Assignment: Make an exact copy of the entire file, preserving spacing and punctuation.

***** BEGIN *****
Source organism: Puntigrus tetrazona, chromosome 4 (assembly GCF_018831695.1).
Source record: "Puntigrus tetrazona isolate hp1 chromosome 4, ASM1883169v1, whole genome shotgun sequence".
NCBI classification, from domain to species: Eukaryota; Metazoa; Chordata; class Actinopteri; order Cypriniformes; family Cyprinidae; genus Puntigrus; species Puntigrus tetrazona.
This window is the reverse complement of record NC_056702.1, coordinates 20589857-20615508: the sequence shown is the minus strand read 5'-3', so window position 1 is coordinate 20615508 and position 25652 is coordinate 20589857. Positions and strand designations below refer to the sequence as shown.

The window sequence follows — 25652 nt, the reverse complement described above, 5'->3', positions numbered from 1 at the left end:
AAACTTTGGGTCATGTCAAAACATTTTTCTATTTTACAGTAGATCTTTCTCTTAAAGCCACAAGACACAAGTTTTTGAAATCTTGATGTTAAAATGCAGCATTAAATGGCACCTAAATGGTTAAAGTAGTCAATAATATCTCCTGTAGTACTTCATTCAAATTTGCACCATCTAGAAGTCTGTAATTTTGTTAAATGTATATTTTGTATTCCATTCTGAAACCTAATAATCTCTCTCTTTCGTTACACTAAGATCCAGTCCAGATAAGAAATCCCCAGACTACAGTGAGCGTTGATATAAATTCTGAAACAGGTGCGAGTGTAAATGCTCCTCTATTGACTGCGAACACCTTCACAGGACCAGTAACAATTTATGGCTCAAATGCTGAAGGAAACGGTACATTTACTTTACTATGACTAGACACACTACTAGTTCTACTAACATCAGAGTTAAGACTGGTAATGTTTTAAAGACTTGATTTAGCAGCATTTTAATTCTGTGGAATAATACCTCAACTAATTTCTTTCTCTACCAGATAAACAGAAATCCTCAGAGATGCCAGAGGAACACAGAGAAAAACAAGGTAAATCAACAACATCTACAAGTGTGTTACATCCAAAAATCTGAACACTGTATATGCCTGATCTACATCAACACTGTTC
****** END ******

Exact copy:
Source organism: Puntigrus tetrazona, chromosome 4 (assembly GCF_018831695.1).
Source record: "Puntigrus tetrazona isolate hp1 chromosome 4, ASM1883169v1, whole genome shotgun sequence".
NCBI classification, from domain to species: Eukaryota; Metazoa; Chordata; class Actinopteri; order Cypriniformes; family Cyprinidae; genus Puntigrus; species Puntigrus tetrazona.
This window is the reverse complement of record NC_056702.1, coordinates 20589857-20615508: the sequence shown is the minus strand read 5'-3', so window position 1 is coordinate 20615508 and position 25652 is coordinate 20589857. Positions and strand designations below refer to the sequence as shown.

The window sequence follows — 25652 nt, the reverse complement described above, 5'->3', positions numbered from 1 at the left end:
AAACTTTGGGTCATGTCAAAACATTTTTCTATTTTACAGTAGATCTTTCTCTTAAAGCCACAAGACACAAGTTTTTGAAATCTTGATGTTAAAATGCAGCATTAAATGGCACCTAAATGGTTAAAGTAGTCAATAATATCTCCTGTAGTACTTCATTCAAATTTGCACCATCTAGAAGTCTGTAATTTTGTTAAATGTATATTTTGTATTCCATTCTGAAACCTAATAATCTCTCTCTTTCGTTACACTAAGATCCAGTCCAGATAAGAAATCCCCAGACTACAGTGAGCGTTGATATAAATTCTGAAACAGGTGCGAGTGTAAATGCTCCTCTATTGACTGCGAACACCTTCACAGGACCAGTAACAATTTATGGCTCAAATGCTGAAGGAAACGGTACATTTACTTTACTATGACTAGACACACTACTAGTTCTACTAACATCAGAGTTAAGACTGGTAATGTTTTAAAGACTTGATTTAGCAGCATTTTAATTCTGTGGAATAATACCTCAACTAATTTCTTTCTCTACCAGATAAACAGAAATCCTCAGAGATGCCAGAGGAACACAGAGAAAAACAAGGTAAATCAACAACATCTACAAGTGTGTTACATCCAAAAATCTGAACACTGTATATGCCTGATCTACATCAACACTGTTC